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No matter what I do it just will not set.
Use Ball pectin, I have no luck with Sure-Gel. Ball has worked every time..plus Ball has a bulk container so you aren’t committed to a huge batch.
I made this jelly from wild Alberta rose hips picked on our land. I was sceptical but the results were great! Thank you for the recipe!
Where do you the rosehips?
Dont squeeze out the juice the jelly will go cloudy, leave it to drip naturally.
I made this and it turned out great and love the flavor. Thank you
Help! I made 3 batches of this “Rose Hip Jelly” and all three failed to set. They made a thick syrup instead. I make “wild” fruit jellies with “Sure Jell” all the time so I am aware of the exact nature of the recipe list. What could have gone wrong? I love the flavor of this recipe and will enjoy the syrup, but would like to get it right for next year.
Hi James, it’s so annoying when that happens! Have you checked the “best by” date on your pectin? The last time this happened to me I checked the pectin and it was 2 years past its “best by”. When I bought new pectin, the recipe worked fine.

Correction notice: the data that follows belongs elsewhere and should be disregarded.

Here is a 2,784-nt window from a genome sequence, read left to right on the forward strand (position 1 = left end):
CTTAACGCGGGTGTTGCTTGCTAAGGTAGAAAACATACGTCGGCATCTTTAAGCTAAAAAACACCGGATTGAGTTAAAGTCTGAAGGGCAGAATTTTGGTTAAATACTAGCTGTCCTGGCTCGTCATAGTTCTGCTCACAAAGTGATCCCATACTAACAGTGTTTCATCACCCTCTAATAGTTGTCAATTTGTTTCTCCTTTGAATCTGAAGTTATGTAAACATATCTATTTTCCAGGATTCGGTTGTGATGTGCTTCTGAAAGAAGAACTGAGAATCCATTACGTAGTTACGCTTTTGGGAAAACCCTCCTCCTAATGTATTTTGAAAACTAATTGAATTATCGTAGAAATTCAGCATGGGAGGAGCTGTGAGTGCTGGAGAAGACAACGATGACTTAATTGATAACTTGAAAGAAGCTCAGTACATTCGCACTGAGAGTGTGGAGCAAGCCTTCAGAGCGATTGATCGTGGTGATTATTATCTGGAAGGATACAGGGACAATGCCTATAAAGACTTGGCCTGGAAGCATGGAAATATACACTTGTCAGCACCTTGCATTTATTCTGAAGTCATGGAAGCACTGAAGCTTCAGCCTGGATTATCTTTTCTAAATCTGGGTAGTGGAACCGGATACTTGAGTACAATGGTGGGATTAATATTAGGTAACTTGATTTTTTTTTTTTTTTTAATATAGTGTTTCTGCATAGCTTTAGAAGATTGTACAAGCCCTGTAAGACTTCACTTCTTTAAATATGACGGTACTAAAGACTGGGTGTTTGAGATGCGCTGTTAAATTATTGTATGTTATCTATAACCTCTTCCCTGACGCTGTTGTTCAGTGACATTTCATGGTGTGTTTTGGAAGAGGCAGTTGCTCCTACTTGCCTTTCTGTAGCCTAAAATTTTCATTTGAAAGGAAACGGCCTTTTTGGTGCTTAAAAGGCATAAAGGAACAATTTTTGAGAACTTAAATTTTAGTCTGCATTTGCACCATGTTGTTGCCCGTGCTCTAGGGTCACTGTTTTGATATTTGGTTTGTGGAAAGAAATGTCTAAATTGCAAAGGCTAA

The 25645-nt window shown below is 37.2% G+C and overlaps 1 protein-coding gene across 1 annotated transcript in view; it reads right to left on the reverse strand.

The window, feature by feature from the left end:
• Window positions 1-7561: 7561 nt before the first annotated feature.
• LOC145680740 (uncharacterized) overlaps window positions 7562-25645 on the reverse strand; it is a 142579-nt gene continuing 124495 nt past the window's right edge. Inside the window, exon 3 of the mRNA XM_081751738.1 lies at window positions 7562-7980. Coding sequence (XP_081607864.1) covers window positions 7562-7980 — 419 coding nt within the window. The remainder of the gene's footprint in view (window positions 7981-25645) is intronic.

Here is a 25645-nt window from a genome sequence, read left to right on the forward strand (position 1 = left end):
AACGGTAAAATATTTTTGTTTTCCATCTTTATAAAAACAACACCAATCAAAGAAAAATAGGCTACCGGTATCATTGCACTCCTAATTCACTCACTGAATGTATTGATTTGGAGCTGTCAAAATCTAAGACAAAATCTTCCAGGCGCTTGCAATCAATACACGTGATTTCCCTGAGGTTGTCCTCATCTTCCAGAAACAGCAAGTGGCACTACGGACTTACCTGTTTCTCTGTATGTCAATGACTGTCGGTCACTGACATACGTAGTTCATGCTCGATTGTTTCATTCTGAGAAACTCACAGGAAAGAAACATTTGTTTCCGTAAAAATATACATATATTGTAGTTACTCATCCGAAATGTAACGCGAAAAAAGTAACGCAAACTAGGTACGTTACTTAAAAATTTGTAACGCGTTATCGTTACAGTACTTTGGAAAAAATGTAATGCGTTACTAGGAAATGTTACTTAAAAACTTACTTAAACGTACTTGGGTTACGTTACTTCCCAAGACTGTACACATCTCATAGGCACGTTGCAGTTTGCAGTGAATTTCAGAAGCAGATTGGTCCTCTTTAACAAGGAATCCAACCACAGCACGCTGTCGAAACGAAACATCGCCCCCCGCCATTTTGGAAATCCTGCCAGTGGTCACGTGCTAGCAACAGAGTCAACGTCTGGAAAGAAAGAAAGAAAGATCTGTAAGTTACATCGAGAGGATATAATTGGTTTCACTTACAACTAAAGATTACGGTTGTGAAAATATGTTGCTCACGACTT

I had this same problem the first time I made it. I checked my pectin and the date was current. However, I read the instructions in the pectin closer and it advised that you have to increase your time on the water bath if you are at a higher altitude. The first time I processed the jelly for 10 minutes per recipe instructions, but I live at 4000 feet and should be doing the water bath for 20 minutes. I’m trying that tonight. I will advise if that solves my problem.
Hi James, like you, my jelly did not set, despite following directions and new pectin. After searching online I found instructions for remaking the jelly. For each cup of juice (syrup) add 3 tbsp sugar, 1 1/2 tsp lemon juice and 1 1/2 tsp pectin. Reboil. On another site I found that jelly needs to reach a temperature of 220 F, so I used a candy thermometer. Could not get the temperature past 210 F, but it did take more than the recommended 1 minute at a full boil…more like three minutes, but the results were fabulous. I’m wondering if the temperature is the key. When I make it again I will also add the extra sugar initially.
We made it last week and it turned out beautifully. Didn’t have enough lemon, so used half lemon and half lime juice. Also – it’s never clear to me just when something comes to a rolling boil, so perhaps boiled it more like 2 minutes rather than the strict 1 minute recommended, but it worked nonetheless. We served with some herbed goat cheese on baguette toasts and it was super.
Barbara, that sounds incredible! Glad it worked for you!
How can you modify this recipe using dried rosehips? Thanks